It's funny how popular music always seems to get such a bad name for itself when it's just starting out. Everything from early Delta bues to rock and roll has been referred to as "The Devil's Music" at one time or another in its existence. Yet while other music always seems to somehow or another become "civilized" or acceptable to mass audiences, the blues has continued to be on the outside looking in.
Back in the 1920's when Robert Johnson was playing in juke joints and honky-tonks in Mississippi the blues was considered the dark side of what was sung in the church on Sunday. Instead of setting people's minds to thinking of the sacred, it kept their minds firmly fixed on the profane by singing about wine, whiskey, and women. As they years have gone by, the secular nature of the blues has come to matter less and less, but while it retains a core following of faithful listeners, it has never achieved the wide spread success that so many of its offspring have realized.
Even though rock and roll co-opted blues for the majority of its sound, and a great many of its early hits were blues songs re-worked to suit the new genre, the blues continued to be marginalized. The blue's biggest strength, its raw passion and emotional power, has probably been the primary reason for its lack of commercial success with the mainstream audiences in North America. Most people look to entertainment as an escape from the real world, and the blues' isn't about running away, it's about testifying to the troubles of the world.
You only have to listen to something like Dave "Honeyboy" Edwards' latest release, Roamin' and Ramblin', on the Earwig Music label, to hear how how raw and honest the blues can be. "Honeyboy" was born in 1915 in Shaw Mississippi and is one of the last of the great Delta Bluesmen left among us anymore. Like most of his contemporaries he did very little commercial recording early in his career, with his first tracks being recorded by Alan Lomax in 1942 for the Library of Congress. Like many other African Americans, Honeyboy left the South in the early fifties and moved up to Chicago, which has been his home base ever since.
It was a hard scrabble life playing in small clubs and on street corners. In 1953 he recorded several songs with Chess records, but they were never issued until recent years. That's not to say he didn't make any records, but the majority of his music appears to have been released on various anthologies, rather than under his own name up until the late 1970's. In 1979 when Michael Frank founded Earwig Records, Honeyboy recorded his first disc under his own name since 1953 with the release of Old Friends.
Since then he has released another eight albums, won a Grammy for best traditional blues album for Mississippi Delta Bluesman in 2001, and in 2007 was awarded the W.C. Handy award for Acoustic Blues Artist of the year.
For Roamin' And Ramblin' producer Michael Frank wanted to create a tribute to all the fine harmonica and guitar duets that Honeyboy had taken part in over the years. In his career, Honeyboy played with probably every great harmonica player to come down the pipe from Little Walter to Cary Bell. Unfortunately not only are many of these great players no longer with us, some of them never recorded with Honeyboy. The next best thing was to recruit two of the best harmonica players on the Chicago scene, Billy Branch and Bobby Rush to record with Honeyboy for this album.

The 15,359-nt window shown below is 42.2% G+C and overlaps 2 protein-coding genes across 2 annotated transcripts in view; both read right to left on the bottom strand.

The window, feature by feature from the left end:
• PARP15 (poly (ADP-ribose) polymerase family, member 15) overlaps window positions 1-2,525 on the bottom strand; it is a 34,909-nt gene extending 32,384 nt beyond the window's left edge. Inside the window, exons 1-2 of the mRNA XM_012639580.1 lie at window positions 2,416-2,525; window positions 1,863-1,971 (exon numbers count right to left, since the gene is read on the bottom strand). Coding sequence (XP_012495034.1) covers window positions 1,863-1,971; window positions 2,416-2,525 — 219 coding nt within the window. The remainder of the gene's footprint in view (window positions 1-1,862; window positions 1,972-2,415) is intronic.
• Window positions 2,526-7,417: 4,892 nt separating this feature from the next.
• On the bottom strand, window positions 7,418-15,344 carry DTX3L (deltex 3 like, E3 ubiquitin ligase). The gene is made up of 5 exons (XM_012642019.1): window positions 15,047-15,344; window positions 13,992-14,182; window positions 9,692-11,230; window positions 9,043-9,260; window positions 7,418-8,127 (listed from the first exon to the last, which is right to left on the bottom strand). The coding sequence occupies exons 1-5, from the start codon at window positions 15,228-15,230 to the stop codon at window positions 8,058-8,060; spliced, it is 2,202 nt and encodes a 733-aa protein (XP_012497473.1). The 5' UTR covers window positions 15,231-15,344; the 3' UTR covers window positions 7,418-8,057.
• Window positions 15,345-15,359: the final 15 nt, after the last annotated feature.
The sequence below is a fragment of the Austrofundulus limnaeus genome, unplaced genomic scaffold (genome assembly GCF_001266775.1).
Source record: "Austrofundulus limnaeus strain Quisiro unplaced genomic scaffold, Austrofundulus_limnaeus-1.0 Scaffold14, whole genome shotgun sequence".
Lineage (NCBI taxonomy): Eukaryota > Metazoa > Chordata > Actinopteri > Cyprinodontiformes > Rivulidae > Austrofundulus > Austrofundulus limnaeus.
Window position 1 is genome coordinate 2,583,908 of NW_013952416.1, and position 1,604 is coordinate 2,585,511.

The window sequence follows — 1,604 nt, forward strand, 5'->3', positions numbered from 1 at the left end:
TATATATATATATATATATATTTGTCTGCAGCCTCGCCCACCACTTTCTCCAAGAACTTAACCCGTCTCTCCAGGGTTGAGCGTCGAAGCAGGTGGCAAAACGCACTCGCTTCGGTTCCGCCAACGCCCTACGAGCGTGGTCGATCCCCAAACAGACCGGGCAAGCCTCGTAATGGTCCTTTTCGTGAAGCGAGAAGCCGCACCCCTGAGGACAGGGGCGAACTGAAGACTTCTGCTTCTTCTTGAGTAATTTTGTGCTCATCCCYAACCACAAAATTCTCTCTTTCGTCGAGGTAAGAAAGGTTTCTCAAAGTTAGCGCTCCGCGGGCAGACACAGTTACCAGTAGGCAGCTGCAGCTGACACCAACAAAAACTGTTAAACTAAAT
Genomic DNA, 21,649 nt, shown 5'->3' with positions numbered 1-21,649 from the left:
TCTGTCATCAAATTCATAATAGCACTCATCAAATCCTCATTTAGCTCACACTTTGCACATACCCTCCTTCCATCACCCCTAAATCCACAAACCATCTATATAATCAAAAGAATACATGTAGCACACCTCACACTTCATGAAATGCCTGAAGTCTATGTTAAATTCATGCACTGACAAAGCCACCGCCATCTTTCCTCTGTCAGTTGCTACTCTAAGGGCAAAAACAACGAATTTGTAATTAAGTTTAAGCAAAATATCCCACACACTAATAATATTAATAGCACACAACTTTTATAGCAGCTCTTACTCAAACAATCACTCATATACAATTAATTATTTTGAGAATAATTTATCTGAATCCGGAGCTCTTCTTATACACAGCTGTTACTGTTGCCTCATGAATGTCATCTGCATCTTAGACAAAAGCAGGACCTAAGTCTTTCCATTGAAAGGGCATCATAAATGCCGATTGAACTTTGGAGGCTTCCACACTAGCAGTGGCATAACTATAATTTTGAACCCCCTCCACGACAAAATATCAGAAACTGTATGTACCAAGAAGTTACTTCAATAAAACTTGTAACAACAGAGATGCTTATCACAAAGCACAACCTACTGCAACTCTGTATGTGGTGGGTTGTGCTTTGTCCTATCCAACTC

Mixed in amongst the tracks recorded for this disc are older recordings taken from some live gigs with Walter Horton on harmonica in the seventies, a couple with Michael Frank sharing the stage with Honeyboy, and two from those Alan Lomax sessions back in 1942. The first time I listened to the disc, I didn't have the cover in front of me, so wasn't aware of the particulars of each track. While there are some obvious difference in sound quality between the tracks recorded in 1942 and the ones recorded in 2007, I defy anybody to date them by the sound of Honeyboy's voice or the quality of the music.
"Crawling Kingsnake" was recorded in September of 2007, "Jump Out" in 1975, and "Army Blues" in 1942, and each one features a strong voiced, impassioned singing, and high energy performance from David Honeyboy Edwards. Whether he's performing solo with his guitar like he did in 1942, or matching note for note with a harmonica in 2007 the man is an incredible performer. At ninety-two years of age, which he was in the fall of 2007, he had more get up and go in his performance than most guys even one third his age seem to be able to generate.
Of course, the stuff that make his performance so remarkable is the very stuff that's been working against blues music ever gaining widespread popularity. It's full of raw, honest emotion without any compromise. He sings directly from the heart at all times and makes you truly understand what the word soul means when talked about in terms of music. Hearing his rough hewn voice accompanied by the lonesome sound of the great harmonica players on this disc is enough to send chills up your spine on more than one occasion.
Sometimes when a musician is billed as a living legend, or the last of his kind, he's hauled out like some museum piece and placed on display like an exhibit. His or her talent might be a thing of the past but that doesn't stop people from exploiting them for their own purposes. That's not the case with David "Honeyboy" Edwards' latest collection of blues music, Roamin' and Ramblin' This is as fine a collection of acoustic blues that I've heard in a long time, and proof positive that the blues are still some of the most emotionally honest and powerful music to have ever been performed.
This is one legend who doesn't rest on his laurels and can still teach anybody who listens to him a few lessons in how to live life to its fullest. Roamin' And Ramblin' is a great recording by a great performer, and a must own for any fan of the blues.